Customer lifetime value (LTV) is how much worth the business of a particular customer throughout the course of their relationship with your company.

You're not looking at individual transactions, but all potential transactions you may have with a customer over the course of your relationship, calculating the specific revenue you have made from that customer, as well as potential predictive revenue.

So you can either look at historic customer lifetime value, how much revenue you'd made from them, or predictive customer lifetime value, how much you can expect to make based on the established pattern and what you know.

Both are useful and important measurements to consider when tracking your success and metrics as a business.

Knowing this metric, you can spot and stop attrition, find your best customers and aim to duplicate them, as well as discover how much it's costing you to retain them.

The formula to calculate this metric is:

LTV = Customer Revenue per Year x Duration of the Relationship in Years – Total Costs of Acquiring and Serving the Customer

Win Rate

Win rate is the percentage of deals that are closed successfully. It's a useful metric to keep track of in sales as it helps you find the types of customers that are most likely to buy at a particular point in time, and how your sales efforts and strategies are doing, and adjust accordingly.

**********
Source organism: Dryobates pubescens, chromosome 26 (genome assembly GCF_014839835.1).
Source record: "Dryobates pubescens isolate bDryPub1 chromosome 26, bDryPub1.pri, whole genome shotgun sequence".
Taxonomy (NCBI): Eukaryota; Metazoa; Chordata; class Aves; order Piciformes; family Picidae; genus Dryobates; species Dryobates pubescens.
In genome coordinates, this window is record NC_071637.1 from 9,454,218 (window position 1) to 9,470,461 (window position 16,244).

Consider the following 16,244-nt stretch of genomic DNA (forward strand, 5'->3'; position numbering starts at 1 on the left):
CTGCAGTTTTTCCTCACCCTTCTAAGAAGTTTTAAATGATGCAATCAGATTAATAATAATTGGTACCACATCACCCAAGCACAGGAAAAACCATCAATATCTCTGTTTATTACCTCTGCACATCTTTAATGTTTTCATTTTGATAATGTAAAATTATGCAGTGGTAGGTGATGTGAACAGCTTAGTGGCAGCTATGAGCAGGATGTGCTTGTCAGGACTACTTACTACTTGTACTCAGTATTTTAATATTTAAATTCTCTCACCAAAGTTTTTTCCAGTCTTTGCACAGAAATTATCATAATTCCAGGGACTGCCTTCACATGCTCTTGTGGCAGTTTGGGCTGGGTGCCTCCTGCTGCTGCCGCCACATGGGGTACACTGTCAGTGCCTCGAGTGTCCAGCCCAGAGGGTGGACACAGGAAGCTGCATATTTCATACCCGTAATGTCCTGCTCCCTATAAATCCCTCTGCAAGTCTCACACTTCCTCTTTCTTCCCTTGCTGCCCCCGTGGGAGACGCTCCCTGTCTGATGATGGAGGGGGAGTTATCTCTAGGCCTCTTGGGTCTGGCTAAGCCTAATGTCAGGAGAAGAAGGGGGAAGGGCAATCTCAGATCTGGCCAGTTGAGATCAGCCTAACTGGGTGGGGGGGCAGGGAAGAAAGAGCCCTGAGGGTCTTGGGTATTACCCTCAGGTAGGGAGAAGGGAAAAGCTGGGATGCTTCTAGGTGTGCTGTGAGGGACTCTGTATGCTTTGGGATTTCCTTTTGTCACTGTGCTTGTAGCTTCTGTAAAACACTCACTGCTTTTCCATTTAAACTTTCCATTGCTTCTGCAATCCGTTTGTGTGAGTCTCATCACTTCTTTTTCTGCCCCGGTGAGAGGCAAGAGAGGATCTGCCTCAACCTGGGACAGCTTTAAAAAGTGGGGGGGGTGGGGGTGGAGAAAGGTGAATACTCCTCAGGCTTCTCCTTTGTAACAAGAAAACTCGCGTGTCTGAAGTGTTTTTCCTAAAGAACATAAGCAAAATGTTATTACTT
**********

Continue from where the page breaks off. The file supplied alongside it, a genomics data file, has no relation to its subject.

You can calculate a win rate either by taking into account the total number of sales opportunities, including unqualified leads to help you determine if you are targeting the right ICP. Or, you can exclude the unqualified leads, as it allows you to determine how your conversion of qualified leads is going.

To calculate the win rate, the formula is:

Win Rate = Closed Won Deals / (Closed Won Deals - Lost Deals)

Sales Qualified Leads

Sales qualified leads (SQLs) are prospective customers that have moved through the sales pipeline and are now in a part of the funnel where your sales team is working to convert them into active customers. They've gone from marketing qualified leads to sales-accepted leads.

It's important to keep track of this metric because it helps you determine the success of your marketing efforts and sales teams, and find improvement opportunities. Understanding what brings SQLs in helps you focus your targeting efforts so that you can close more deals, more effectively.

The way to keep track of it is to simple have a standing tally of how many SQLs you receive on a monthly or quarterly basis, and see how they respond to changes in strategy or season.

Lead Velocity Rate (LVR)

Lead Velocity Rate (LVR), shown as a percentage, measures the growth of qualified leads your business generates monthly. In other words, you're measuring how your SQLs grow on a monthly basis. It serves as an indicator of your pipeline's efficiency and your long-term growth potential as a startup.

It shows you if your pool of SQLs is growing and increasing steadily, which is a good sign of future growth and opportunity. Having this metric handy and tracked allows you to project and plan more accurately for growth and scalability. And, if that pool is not increasing, you can begin to investigate why that is.